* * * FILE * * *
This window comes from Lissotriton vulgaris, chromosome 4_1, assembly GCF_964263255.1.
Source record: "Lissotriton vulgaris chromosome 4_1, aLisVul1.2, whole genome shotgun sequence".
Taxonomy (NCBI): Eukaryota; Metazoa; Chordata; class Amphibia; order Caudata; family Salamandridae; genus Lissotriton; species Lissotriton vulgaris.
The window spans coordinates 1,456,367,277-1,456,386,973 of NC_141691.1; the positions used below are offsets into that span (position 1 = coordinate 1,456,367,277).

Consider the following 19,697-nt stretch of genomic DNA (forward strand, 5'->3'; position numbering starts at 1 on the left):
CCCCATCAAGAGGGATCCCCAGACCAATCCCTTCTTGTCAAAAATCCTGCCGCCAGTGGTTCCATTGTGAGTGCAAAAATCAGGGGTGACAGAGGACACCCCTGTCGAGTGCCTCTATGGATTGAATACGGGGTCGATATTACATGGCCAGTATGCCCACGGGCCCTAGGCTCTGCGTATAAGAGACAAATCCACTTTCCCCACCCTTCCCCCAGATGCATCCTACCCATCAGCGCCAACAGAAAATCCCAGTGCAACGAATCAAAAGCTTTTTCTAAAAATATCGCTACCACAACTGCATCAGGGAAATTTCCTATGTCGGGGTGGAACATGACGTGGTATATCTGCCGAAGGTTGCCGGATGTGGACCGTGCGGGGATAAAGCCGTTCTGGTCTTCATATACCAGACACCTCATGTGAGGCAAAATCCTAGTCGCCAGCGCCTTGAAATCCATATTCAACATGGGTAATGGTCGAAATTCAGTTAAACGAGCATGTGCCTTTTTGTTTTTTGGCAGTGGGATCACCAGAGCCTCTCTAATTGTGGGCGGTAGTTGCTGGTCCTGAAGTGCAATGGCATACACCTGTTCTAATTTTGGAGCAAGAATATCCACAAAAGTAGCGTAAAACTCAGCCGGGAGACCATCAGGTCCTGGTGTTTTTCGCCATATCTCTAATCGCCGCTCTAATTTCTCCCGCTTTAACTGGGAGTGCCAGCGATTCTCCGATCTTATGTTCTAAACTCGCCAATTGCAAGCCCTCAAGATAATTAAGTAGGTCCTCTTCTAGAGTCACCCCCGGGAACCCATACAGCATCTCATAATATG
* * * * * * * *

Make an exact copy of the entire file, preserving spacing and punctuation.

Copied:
This window comes from Lissotriton vulgaris, chromosome 4_1, assembly GCF_964263255.1.
Source record: "Lissotriton vulgaris chromosome 4_1, aLisVul1.2, whole genome shotgun sequence".
Taxonomy (NCBI): Eukaryota; Metazoa; Chordata; class Amphibia; order Caudata; family Salamandridae; genus Lissotriton; species Lissotriton vulgaris.
The window spans coordinates 1,456,367,277-1,456,386,973 of NC_141691.1; the positions used below are offsets into that span (position 1 = coordinate 1,456,367,277).

Consider the following 19,697-nt stretch of genomic DNA (forward strand, 5'->3'; position numbering starts at 1 on the left):
CCCCATCAAGAGGGATCCCCAGACCAATCCCTTCTTGTCAAAAATCCTGCCGCCAGTGGTTCCATTGTGAGTGCAAAAATCAGGGGTGACAGAGGACACCCCTGTCGAGTGCCTCTATGGATTGAATACGGGGTCGATATTACATGGCCAGTATGCCCACGGGCCCTAGGCTCTGCGTATAAGAGACAAATCCACTTTCCCCACCCTTCCCCCAGATGCATCCTACCCATCAGCGCCAACAGAAAATCCCAGTGCAACGAATCAAAAGCTTTTTCTAAAAATATCGCTACCACAACTGCATCAGGGAAATTTCCTATGTCGGGGTGGAACATGACGTGGTATATCTGCCGAAGGTTGCCGGATGTGGACCGTGCGGGGATAAAGCCGTTCTGGTCTTCATATACCAGACACCTCATGTGAGGCAAAATCCTAGTCGCCAGCGCCTTGAAATCCATATTCAACATGGGTAATGGTCGAAATTCAGTTAAACGAGCATGTGCCTTTTTGTTTTTTGGCAGTGGGATCACCAGAGCCTCTCTAATTGTGGGCGGTAGTTGCTGGTCCTGAAGTGCAATGGCATACACCTGTTCTAATTTTGGAGCAAGAATATCCACAAAAGTAGCGTAAAACTCAGCCGGGAGACCATCAGGTCCTGGTGTTTTTCGCCATATCTCTAATCGCCGCTCTAATTTCTCCCGCTTTAACTGGGAGTGCCAGCGATTCTCCGATCTTATGTTCTAAACTCGCCAATTGCAAGCCCTCAAGATAATTAAGTAGGTCCTCTTCTAGAGTCACCCCCGGGAACCCATACAGCATCTCATAATATG